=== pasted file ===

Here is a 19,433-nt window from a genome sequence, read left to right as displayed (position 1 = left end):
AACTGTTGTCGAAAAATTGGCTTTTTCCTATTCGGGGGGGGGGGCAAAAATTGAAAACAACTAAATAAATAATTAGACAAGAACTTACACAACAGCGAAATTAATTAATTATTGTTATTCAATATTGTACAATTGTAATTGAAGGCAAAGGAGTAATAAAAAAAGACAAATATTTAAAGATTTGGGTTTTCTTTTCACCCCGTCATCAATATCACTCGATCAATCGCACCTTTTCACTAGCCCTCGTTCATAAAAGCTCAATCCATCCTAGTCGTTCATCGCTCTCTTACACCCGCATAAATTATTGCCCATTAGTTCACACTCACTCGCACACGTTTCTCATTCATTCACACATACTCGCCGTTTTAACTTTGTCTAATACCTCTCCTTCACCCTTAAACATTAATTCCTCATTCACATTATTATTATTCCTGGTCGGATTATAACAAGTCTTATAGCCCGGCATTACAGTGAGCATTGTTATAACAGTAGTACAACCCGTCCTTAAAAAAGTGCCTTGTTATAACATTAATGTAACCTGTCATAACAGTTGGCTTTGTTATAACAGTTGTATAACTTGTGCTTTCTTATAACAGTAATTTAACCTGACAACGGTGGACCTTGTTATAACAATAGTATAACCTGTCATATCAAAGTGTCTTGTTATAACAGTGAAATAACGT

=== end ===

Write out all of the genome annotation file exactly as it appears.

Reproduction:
Here is a 19,433-nt window from a genome sequence, read left to right as displayed (position 1 = left end):
AACTGTTGTCGAAAAATTGGCTTTTTCCTATTCGGGGGGGGGGGCAAAAATTGAAAACAACTAAATAAATAATTAGACAAGAACTTACACAACAGCGAAATTAATTAATTATTGTTATTCAATATTGTACAATTGTAATTGAAGGCAAAGGAGTAATAAAAAAAGACAAATATTTAAAGATTTGGGTTTTCTTTTCACCCCGTCATCAATATCACTCGATCAATCGCACCTTTTCACTAGCCCTCGTTCATAAAAGCTCAATCCATCCTAGTCGTTCATCGCTCTCTTACACCCGCATAAATTATTGCCCATTAGTTCACACTCACTCGCACACGTTTCTCATTCATTCACACATACTCGCCGTTTTAACTTTGTCTAATACCTCTCCTTCACCCTTAAACATTAATTCCTCATTCACATTATTATTATTCCTGGTCGGATTATAACAAGTCTTATAGCCCGGCATTACAGTGAGCATTGTTATAACAGTAGTACAACCCGTCCTTAAAAAAGTGCCTTGTTATAACATTAATGTAACCTGTCATAACAGTTGGCTTTGTTATAACAGTTGTATAACTTGTGCTTTCTTATAACAGTAATTTAACCTGACAACGGTGGACCTTGTTATAACAATAGTATAACCTGTCATATCAAAGTGTCTTGTTATAACAGTGAAATAACGT